Gibraltar: Law of Offshore
Gibraltar insurance companies, including captives, are regulated by the Financial Services Commission under the Insurance Companies Ordinance 1987 (as updated) and the Financial Services Ordinance.
The 2nd and 3rd EU Insurance Directives have been implemented in Gibraltar, and the UK Government has agreed that Gibraltar's insurance regulatory regime matches UK practice; therefore the Single European Passport applies - EU insurers may write direct business into Gibraltar, and Gibraltar insurance companies can write direct business into other EU states.
Insurance companies in Gibraltar, including branches or subsidiaries of foreign insurers, require a license from the Commissioner of Insurance. The Commissioner will take into account the expertise, skill and experience of the proposed management team, the ability of an applicant to conform with prescribed EU guidelines including solvency margins and guarantee fund levels, and the availability of adequate reinsurance.
Initial application and annual fees are payable to the Commissioner. Licensed insurance companies are required to conform to the following ongoing supervisory regime:
- A place of business must be maintained in Gibraltar at all times;
- Insurance and accounting records must be maintained in Gibraltar;
- Financial statement must be submitted to the Commissioner within six months of the end of the insurer's financial year;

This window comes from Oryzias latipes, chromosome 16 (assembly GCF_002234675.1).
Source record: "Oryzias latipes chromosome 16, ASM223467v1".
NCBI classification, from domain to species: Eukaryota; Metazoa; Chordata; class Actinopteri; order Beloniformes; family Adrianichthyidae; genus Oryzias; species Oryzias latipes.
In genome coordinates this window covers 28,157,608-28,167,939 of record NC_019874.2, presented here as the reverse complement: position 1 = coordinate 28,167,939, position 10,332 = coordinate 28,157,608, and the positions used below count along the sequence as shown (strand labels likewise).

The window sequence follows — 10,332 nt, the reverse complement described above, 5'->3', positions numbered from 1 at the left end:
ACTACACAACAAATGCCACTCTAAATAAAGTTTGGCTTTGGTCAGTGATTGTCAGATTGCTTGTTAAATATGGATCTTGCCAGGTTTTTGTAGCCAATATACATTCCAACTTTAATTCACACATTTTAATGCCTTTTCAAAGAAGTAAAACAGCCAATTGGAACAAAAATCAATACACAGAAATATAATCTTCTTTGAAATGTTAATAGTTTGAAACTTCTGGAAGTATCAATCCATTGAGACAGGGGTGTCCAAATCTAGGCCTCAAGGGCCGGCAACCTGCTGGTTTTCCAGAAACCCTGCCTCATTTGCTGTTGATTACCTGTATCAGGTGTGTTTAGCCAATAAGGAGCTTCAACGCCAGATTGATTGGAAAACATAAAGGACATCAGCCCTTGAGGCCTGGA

- Solvency margins and minimum guarantee funds must be maintained at all times; and
- Approval must be sought for all changes of director, manager or controller.
There are a number of sets of regulations dealing with the detailed conduct of insurance business in Gibraltar, some of them implementing EU legislation. The seven main sets are as follows:
- The Insurance Companies (Valuation of Assets and Liabilities) Regulations 1996;
- The Insurance Companies (Accounts and Statements) Regulations 1996;
- The Insurance Companies (Prescribed Particulars) Regulations 1996;
- The Insurance Companies (Accounts Directive) Regulations 1997;
- The Insurance Companies (Solvency Margins and Guarantee Funds) Regulations 1996;
- The Insurance Companies (Conduct of Business) Regulations 1996;
- The Insurance Companies (Prudential Supervision) Regulations 1997.
Insurance companies providing local services are taxable on their profits in the same way as ordinary companies (see Domestic Corporate Taxation); insurers working 'offshore' could traditionally apply for a tax exemption certificate (no tax payable at all) or a 'qualifying' certificate (see Offshore Legal and Tax Regimes) allowing them to pay tax at a rate between nil and 35% as agreed with the authorities.